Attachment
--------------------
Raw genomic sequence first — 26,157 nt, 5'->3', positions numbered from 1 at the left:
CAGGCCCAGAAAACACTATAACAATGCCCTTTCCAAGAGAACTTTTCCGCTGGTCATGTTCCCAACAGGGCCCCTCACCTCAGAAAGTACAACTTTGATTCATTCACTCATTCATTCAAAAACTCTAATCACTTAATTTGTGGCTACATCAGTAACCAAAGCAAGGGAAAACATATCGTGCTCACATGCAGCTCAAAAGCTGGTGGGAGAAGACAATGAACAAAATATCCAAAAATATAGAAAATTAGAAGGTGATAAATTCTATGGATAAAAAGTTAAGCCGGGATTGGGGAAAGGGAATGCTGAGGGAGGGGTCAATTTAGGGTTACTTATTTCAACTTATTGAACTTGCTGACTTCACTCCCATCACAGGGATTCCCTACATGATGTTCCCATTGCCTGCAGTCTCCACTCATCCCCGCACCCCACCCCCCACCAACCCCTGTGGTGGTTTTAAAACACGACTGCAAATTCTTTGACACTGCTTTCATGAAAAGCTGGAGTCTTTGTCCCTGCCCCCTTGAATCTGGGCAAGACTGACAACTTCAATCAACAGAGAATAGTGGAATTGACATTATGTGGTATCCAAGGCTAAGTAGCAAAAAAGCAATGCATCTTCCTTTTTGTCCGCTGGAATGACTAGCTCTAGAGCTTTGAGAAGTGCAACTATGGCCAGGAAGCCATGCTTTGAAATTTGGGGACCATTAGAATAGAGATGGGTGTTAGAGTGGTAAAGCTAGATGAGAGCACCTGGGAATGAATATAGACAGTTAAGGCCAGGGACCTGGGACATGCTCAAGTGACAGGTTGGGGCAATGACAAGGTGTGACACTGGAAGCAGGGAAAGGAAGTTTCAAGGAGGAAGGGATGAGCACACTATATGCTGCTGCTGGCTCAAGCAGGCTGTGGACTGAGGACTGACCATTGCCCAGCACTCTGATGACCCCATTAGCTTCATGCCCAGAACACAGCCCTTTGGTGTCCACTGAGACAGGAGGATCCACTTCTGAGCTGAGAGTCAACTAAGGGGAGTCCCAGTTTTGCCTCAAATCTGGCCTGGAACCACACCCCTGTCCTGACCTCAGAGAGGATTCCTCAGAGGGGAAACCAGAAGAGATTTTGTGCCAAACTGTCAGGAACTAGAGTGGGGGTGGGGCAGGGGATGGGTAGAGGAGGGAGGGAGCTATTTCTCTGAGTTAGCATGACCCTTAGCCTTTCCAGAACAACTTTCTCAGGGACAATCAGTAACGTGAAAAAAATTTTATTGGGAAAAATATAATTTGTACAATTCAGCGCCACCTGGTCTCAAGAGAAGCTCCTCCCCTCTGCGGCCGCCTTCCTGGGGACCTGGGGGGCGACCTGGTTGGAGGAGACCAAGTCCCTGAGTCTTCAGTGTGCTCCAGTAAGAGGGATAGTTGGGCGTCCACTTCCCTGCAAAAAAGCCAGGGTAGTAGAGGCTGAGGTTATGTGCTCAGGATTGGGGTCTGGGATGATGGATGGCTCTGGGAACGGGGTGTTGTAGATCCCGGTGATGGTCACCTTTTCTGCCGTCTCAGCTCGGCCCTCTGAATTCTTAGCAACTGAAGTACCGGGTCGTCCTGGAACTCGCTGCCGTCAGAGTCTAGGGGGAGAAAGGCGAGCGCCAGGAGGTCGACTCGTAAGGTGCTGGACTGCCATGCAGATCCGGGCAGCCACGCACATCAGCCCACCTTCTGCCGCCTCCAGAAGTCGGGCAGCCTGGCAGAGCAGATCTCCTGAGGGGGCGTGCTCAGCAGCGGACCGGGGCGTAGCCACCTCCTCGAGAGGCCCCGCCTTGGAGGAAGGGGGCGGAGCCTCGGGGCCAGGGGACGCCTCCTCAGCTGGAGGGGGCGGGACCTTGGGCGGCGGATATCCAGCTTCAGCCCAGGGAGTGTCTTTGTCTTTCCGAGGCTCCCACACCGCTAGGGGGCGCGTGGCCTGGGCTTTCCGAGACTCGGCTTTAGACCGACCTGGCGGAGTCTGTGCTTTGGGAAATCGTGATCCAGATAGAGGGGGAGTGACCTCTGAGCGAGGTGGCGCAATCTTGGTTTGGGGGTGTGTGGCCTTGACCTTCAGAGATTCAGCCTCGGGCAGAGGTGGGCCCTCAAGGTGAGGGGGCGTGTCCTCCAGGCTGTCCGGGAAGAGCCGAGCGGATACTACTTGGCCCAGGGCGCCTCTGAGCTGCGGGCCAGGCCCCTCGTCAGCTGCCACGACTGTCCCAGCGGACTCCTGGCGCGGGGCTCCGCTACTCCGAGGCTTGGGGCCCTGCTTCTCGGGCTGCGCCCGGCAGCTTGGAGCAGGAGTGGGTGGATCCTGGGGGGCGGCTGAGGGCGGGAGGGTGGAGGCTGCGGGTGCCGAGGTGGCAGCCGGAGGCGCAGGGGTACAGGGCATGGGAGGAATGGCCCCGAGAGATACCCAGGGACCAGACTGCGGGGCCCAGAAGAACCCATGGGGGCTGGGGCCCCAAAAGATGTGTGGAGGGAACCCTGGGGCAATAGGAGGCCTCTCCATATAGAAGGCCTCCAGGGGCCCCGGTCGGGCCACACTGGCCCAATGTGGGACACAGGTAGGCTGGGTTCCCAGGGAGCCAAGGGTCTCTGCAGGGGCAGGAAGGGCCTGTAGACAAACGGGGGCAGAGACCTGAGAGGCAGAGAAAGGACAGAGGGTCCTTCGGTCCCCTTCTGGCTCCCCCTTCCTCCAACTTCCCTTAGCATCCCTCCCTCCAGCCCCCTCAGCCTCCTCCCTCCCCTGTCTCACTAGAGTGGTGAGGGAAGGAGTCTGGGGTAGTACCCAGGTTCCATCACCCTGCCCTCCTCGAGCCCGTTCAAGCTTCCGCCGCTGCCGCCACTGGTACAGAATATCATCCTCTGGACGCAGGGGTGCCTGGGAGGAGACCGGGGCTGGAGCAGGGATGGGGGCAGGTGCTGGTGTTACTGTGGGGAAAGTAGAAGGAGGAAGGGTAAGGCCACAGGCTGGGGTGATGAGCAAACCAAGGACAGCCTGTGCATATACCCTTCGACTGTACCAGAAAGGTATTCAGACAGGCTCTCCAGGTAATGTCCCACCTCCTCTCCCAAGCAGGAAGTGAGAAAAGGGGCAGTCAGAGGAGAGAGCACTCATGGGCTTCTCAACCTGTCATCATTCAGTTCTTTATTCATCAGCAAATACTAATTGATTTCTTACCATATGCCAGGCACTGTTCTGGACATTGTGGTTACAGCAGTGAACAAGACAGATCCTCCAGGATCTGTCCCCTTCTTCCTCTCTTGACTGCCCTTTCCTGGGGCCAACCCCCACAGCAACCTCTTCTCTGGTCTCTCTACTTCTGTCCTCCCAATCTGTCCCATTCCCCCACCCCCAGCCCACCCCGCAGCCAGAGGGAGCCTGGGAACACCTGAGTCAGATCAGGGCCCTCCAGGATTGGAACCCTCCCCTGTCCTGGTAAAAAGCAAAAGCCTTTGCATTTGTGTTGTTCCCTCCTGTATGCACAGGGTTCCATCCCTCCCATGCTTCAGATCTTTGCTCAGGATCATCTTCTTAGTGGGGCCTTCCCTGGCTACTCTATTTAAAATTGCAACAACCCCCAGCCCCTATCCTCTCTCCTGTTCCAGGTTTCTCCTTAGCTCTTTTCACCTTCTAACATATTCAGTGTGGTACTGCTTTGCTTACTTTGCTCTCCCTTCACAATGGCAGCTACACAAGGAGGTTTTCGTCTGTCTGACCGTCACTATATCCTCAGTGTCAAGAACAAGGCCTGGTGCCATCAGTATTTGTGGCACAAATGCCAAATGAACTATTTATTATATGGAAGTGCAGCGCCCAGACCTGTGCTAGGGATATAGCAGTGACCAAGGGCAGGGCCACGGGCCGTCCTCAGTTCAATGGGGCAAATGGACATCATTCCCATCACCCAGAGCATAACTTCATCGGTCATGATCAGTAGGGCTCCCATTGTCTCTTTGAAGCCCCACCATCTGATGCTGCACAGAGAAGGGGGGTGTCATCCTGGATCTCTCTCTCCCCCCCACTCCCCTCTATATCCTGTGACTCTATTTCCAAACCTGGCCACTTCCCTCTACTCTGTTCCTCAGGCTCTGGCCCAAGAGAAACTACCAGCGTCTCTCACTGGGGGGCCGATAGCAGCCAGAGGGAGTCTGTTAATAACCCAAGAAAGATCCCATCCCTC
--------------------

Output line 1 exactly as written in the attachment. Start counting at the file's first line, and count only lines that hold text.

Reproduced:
Raw genomic sequence first — 26,157 nt, 5'->3', positions numbered from 1 at the left: